“This is a quirky state, and Nibbles just adds to it,” Goldman said.

Not just quirky, but reliable. In 2002, when Nibbles was taken off the roof to be refurbished, the company heard from unhappy motorists who claimed they got lost because the Big Blue Bug was gone.

Giovanni Cippola strung together lights to decorate The Big Blue Bug.Nic Antaya for The Boston Globe

One couple driving from New York called the office when they realized they’d missed the exit for I-195 to Cape Cod, Goldman said. They’d been told to turn right at the termite.

Without Nibbles, the couple ended up driving halfway to Boston.

“It shows how much of a landmark it is,” said Goldman. “Only in Rhode Island can you say, ‘Take a right at the Bug.’ ”

Nibbles really gets fancy around the holidays. The giant termite has an Uncle Sam hat for the Fourth of July, sunglasses and Del’s for summer, a witch’s hat for Halloween, and, of course, the Rudolph getup for Christmas.

“It’s become a good tradition,” Goldman said. “How many states get to say they light a bug for the holidays? It’s special.”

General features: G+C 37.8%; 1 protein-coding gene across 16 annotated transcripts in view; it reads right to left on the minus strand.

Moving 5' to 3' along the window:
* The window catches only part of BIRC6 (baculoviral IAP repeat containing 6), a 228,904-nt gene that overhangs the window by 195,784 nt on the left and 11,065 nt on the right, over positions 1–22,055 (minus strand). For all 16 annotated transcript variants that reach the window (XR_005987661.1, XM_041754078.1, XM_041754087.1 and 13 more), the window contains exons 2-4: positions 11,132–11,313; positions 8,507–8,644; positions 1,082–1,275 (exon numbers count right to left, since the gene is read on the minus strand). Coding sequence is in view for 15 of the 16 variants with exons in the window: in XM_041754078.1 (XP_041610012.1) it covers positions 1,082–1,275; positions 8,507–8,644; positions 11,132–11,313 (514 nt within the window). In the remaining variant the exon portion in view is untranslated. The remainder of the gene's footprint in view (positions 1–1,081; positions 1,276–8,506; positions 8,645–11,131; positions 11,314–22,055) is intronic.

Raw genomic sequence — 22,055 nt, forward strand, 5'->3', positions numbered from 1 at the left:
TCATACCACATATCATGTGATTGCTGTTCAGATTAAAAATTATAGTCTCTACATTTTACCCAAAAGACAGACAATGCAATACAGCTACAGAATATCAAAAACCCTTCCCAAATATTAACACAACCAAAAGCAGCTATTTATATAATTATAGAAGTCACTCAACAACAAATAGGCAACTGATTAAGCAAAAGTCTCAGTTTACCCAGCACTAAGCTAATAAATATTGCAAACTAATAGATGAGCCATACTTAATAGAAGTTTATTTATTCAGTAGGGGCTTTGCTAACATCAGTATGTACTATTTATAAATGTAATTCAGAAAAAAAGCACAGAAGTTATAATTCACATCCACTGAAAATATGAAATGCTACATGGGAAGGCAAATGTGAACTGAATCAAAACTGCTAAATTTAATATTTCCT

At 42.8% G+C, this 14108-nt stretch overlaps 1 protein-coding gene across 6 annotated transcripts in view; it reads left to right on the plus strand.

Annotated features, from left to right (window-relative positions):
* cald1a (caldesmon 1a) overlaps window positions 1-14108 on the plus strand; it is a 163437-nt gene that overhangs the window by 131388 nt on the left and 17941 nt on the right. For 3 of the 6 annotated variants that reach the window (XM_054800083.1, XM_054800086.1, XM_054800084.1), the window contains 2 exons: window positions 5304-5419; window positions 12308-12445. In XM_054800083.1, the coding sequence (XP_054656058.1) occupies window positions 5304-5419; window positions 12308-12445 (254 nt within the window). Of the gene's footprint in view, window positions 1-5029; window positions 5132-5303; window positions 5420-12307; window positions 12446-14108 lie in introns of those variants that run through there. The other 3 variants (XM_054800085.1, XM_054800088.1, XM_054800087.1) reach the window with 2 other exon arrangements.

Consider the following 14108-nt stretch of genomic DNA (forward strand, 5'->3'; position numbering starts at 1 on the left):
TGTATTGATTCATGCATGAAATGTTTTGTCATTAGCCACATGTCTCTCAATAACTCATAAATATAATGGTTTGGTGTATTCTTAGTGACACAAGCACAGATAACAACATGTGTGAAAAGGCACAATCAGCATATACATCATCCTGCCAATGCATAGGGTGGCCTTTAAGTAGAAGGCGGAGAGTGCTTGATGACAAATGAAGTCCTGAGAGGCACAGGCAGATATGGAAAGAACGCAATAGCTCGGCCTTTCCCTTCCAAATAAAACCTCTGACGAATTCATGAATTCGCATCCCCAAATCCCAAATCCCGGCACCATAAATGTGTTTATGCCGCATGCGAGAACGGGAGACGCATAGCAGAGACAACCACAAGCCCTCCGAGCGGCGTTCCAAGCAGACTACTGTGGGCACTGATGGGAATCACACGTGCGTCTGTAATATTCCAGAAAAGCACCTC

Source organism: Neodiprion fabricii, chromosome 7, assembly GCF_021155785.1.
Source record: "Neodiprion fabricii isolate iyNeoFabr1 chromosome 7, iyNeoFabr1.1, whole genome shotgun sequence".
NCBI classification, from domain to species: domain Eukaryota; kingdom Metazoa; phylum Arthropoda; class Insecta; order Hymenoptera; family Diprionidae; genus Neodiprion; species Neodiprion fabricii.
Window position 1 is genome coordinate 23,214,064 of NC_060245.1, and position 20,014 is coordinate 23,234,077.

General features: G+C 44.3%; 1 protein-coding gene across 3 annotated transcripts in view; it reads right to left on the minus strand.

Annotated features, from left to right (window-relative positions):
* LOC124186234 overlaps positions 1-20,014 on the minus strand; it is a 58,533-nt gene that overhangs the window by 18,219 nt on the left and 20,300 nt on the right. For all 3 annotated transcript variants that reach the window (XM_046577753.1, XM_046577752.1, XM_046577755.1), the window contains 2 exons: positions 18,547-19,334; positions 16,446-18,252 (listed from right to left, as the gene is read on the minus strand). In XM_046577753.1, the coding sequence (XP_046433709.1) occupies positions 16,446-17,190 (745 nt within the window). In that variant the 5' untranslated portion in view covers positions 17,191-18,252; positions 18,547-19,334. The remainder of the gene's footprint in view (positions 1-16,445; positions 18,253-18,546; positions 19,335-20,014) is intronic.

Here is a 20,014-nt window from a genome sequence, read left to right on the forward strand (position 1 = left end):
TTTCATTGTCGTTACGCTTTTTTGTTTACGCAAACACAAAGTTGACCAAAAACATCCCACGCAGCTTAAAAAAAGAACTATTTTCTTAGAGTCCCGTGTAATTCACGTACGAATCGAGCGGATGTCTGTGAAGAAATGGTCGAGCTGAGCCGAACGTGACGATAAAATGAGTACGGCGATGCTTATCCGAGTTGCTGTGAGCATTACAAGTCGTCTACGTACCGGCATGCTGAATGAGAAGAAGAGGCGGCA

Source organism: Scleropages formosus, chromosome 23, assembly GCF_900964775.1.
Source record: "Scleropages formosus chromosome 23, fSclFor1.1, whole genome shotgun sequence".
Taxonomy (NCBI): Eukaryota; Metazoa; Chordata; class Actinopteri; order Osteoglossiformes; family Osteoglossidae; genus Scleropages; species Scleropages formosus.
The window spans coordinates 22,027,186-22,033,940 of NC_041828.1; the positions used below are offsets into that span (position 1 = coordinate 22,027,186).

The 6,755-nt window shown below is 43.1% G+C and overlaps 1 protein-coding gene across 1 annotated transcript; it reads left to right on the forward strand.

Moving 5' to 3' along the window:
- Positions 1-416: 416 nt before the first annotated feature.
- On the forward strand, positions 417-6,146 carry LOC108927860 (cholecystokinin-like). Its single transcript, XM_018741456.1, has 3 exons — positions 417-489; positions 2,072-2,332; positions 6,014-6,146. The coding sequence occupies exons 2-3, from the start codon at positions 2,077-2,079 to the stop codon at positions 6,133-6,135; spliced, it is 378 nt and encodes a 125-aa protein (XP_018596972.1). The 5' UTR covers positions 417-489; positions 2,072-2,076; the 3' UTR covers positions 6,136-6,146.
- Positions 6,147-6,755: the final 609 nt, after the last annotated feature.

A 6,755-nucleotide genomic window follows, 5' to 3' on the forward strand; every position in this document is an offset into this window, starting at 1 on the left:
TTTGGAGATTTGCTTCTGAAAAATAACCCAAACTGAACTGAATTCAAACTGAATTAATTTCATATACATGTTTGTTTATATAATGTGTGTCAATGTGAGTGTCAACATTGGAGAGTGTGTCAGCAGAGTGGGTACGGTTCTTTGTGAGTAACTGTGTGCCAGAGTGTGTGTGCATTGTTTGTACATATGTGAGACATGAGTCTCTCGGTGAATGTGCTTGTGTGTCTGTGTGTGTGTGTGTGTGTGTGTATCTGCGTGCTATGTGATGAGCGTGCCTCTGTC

No one says the same for Rhode Island’s official Christmas tree. The State House tree is either too small, too dead, or too likely to draw the wrong kind of attention — like when then-Governor Lincoln Chafee called it a “holiday tree,” whipping talk radio and Fox’s Bill O’Reilly into a furor.


The New York Post sneered one year that Rhode Island’s tree was “the saddest state capital Christmas tree.”

Maybe no Christmas tree can survive the political rancor. Stuck in the grand rotunda, the tree’s sole audience is typically politicians, lobbyists, government staffers, and whoever has business there. It’s no wonder the tree looks depressed.

But, from its perch overlooking the highway, where 165,000 vehicles pass each day, the Christmas Bug is there for the people.